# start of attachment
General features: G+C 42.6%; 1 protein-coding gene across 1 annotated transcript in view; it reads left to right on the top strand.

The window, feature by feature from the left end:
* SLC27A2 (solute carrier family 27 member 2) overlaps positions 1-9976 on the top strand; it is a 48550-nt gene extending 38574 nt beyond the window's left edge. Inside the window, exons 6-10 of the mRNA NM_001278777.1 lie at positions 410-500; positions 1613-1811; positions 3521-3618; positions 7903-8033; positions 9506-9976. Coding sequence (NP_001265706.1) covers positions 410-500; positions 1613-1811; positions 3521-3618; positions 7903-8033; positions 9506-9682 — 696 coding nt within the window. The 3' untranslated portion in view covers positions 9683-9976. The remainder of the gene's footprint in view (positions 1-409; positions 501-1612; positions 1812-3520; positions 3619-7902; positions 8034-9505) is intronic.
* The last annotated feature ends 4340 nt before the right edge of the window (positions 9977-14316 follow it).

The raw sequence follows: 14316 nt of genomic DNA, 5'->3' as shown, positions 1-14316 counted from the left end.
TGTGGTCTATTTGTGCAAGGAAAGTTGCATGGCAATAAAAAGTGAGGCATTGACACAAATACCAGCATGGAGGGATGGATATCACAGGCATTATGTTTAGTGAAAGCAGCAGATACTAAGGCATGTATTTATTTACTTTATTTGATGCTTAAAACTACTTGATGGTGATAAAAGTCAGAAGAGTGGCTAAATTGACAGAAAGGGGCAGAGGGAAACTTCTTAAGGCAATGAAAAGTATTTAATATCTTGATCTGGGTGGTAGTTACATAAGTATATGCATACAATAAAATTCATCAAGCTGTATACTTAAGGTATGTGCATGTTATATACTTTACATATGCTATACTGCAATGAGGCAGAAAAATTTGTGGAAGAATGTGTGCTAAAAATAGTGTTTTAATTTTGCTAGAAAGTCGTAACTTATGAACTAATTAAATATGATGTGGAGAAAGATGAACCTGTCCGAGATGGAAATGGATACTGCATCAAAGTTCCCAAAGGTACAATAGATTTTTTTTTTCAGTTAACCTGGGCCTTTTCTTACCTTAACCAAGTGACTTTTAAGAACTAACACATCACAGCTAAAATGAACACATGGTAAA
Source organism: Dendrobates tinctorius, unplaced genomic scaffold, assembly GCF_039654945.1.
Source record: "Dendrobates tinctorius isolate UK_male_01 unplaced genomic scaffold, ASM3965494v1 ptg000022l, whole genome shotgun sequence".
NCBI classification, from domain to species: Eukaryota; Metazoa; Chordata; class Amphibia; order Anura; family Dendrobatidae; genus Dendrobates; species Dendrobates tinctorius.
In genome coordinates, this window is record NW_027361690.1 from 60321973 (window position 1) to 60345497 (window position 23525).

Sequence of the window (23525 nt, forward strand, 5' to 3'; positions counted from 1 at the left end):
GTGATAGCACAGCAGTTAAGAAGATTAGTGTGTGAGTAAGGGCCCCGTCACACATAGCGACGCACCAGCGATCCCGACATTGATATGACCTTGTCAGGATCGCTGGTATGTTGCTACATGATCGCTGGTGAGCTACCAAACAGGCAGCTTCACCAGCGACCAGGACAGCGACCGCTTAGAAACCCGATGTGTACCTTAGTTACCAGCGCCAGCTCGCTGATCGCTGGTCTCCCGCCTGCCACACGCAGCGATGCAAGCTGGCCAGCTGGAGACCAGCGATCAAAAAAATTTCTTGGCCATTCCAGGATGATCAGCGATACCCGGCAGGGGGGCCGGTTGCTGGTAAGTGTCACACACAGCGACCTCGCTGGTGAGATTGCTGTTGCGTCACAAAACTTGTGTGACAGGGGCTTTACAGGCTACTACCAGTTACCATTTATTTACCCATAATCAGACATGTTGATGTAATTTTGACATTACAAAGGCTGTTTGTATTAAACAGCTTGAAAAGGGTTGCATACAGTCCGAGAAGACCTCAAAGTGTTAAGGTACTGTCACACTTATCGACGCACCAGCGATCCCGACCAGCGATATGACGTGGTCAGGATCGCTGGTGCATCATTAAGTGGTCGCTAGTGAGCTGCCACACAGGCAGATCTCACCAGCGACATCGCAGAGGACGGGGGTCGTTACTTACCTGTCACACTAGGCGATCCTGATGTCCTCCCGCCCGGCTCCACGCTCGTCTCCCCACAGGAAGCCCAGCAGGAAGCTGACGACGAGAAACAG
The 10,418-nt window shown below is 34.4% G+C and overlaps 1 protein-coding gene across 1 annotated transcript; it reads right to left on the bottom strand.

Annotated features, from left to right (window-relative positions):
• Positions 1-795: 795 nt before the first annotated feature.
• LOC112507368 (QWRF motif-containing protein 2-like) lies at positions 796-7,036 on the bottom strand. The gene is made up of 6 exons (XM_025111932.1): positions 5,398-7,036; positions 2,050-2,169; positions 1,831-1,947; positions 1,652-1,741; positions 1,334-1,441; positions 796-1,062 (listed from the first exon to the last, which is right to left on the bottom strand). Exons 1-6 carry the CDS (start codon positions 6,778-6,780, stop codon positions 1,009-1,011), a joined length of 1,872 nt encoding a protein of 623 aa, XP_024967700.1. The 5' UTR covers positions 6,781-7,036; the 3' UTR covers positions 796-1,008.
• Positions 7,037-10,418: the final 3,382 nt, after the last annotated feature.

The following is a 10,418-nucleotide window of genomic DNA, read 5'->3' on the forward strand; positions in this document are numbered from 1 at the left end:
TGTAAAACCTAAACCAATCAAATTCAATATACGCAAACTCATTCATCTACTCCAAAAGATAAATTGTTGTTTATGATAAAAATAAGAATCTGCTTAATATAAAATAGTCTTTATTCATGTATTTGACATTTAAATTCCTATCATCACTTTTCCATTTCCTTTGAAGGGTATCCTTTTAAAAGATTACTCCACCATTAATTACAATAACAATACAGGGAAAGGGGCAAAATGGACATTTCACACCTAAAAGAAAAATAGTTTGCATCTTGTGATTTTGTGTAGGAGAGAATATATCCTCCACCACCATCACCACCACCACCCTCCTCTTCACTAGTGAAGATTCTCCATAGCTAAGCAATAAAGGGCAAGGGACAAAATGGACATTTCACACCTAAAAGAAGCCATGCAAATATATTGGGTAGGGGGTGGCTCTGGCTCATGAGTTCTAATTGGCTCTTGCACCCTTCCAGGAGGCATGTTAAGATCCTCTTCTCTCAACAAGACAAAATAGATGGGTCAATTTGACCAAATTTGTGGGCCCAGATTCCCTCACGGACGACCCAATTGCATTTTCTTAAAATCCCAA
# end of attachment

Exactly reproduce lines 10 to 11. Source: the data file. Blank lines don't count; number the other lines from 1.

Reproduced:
In genome coordinates, this window is record NW_027361690.1 from 60321973 (window position 1) to 60345497 (window position 23525).

Sequence of the window (23525 nt, forward strand, 5' to 3'; positions counted from 1 at the left end):